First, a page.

Playing God at the McArdle Theatre
HOUGHTON – Prometheus, Zeus and the creation of the cosmos are the subjects of “Stealing Fire,” an upcoming play at the McArdle Theatre on the campus of Michigan Technological University.
The play, which features an entirely orchestral score and no dialogue, features the story of Prometheus, who stole fire from the Gods and gave it to humans, and his battle with Zeus.
“Prometheus was a titan and had a lot to do with creating Earth,” said
Kalen Larson, who is director of flying for the play. “It’s loosely based around the Greek mythologies.”
“Stealing Fire” is an original production by students and teachers of MTU.
“There’s nothing that was preexisting when we started this,” Larson said. “…All of the music in the show is composed by students.”
Students began writing the music in August and have been fine tuning it over the months, where it would often be changed as choreography was integrated with it.
Even now the music and movement is still being finalized.
Larson said he received the idea of doing a show that involves flying when he, Christopher Plummer, the director of the play and other Tech students visited the Kennedy Center American College Theatre Festival in January of last year.
“There was a flying workshop there and our students really did well at it,” Larson said.
He also liked the idea of bringing together artistry and technology.
“It’s a blend that you have to have in perfect balance at all times,” he said.
Larson is already familiar, though, with flying, as he also works with Hall Associates Flying Effects. Making a student fly is the easy part, but trying to choreograph movement in the air can be more challenging.
“Aerial choreography is a hard thing to try to think about,” he said. “I really needed to develop that.”
The biggest difficulty so far has been creating the whole experience instead of producing something that’s previously been written.
“We’re starting from an idea and we’re roughing this idea together as we go,” he said. “Normally you can reference a script, but this time around it’s like, ‘Well, what do we want.'”
Despite the difficulties, Larson has enjoyed watching the performers fly and knowing he had a hand in helping making the impossible possible.
“It’s magical,” he said. “It never gets old. Rehearsal isn’t usually very fun to watch. This time it is.”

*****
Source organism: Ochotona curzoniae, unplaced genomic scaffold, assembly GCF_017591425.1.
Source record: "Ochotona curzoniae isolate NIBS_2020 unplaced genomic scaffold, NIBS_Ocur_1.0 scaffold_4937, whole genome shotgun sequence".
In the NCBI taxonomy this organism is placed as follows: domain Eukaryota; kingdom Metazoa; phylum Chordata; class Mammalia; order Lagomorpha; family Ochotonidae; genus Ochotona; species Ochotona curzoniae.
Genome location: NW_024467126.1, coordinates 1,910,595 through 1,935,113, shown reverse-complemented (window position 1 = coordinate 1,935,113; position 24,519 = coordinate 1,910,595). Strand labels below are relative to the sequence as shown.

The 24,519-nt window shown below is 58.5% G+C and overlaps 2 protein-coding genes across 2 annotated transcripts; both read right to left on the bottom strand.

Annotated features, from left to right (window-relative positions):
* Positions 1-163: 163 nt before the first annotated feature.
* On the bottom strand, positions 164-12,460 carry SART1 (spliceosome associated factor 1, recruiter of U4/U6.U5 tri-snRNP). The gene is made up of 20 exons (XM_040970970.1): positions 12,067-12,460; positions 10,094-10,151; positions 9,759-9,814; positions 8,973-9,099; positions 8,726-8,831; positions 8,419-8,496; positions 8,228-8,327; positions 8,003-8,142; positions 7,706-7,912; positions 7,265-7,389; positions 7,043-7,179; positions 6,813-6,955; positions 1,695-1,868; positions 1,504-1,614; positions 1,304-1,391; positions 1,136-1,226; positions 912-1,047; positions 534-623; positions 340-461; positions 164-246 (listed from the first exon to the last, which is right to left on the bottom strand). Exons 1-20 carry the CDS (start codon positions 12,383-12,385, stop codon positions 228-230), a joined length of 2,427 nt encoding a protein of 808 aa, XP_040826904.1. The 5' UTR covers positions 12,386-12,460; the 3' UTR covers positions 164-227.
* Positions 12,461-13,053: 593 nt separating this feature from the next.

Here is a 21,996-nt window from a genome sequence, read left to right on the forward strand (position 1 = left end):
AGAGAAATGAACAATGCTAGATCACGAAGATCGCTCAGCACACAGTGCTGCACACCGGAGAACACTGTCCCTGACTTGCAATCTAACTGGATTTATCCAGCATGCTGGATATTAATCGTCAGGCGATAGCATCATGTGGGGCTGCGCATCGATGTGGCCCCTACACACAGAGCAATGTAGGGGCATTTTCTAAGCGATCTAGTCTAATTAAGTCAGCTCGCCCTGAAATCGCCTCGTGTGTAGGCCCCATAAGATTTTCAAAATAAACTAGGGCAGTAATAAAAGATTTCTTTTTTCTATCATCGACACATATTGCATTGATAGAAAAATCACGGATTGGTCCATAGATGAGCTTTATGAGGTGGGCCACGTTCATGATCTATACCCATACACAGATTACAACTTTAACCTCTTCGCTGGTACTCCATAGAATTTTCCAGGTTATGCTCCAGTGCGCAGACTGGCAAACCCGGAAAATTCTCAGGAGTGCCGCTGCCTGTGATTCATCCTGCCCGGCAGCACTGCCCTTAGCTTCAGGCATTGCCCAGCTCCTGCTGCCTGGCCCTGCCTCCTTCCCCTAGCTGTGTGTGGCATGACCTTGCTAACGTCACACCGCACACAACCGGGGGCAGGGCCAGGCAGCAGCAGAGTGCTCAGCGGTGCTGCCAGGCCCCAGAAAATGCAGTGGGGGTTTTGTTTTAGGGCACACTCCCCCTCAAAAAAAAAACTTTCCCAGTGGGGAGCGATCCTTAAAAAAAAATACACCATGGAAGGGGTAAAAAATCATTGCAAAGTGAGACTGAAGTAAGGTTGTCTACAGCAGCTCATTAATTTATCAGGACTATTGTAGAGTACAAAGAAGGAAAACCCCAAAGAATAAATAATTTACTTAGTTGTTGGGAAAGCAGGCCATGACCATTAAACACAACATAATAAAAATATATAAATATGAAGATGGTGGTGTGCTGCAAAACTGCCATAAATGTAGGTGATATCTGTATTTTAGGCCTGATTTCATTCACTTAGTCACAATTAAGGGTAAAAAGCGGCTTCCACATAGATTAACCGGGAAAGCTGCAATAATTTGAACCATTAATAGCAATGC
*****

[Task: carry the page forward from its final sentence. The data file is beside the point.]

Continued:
Larson thinks people will enjoy the show because it’s completely different than what most are used to seeing.
“It’s somewhere between your straight theater show and Cirque du Soleil,” Larson said. “You don’t really get to see that type of show very often.”
Director Christopher Plummer was approached by Larson to direct the play, while Larson would direct the flying aspect. Plummer agreed to do it and they began working together, fine tuning all the different aspects of the
show. In preparation for writing the show, Plummer studied the Prometheus myth and drew storyboards to help visualize the final look of the show.
For the student written score, themes were used to compose the music and different instruments were used for different characters, which the show a cohesive feel.
“It also gives you some variation so that each scene is new,” Plummer said. Plummer said that because there’s no singing or dialogue, it has proved to be a challenge in telling a story.
Plummer hopes that audiences understand the theme of the show, which is creation having a life of its own.
“Also that we have a reality of self-determination,” Plummer said. “And that idea of the joy of creating something that is its own thing.”
The show can also be described as experimental or avant-garde. Plummer describes it as “European in its developmental process,” which Plummer says relates to the students being unsure of what to create and Plummer letting it snowball from there.
“It’s very scary and challenging and hard but really exciting,” Plummer said. “And now that it’s starting to come together, it gives us a lot of pride in saying, ‘Wow, we made that.'”
“Stealing Fire” will run at 7:30 p.m. Feb. 7 – 9, as well as Feb. 14-16 at the McArdle Theatre.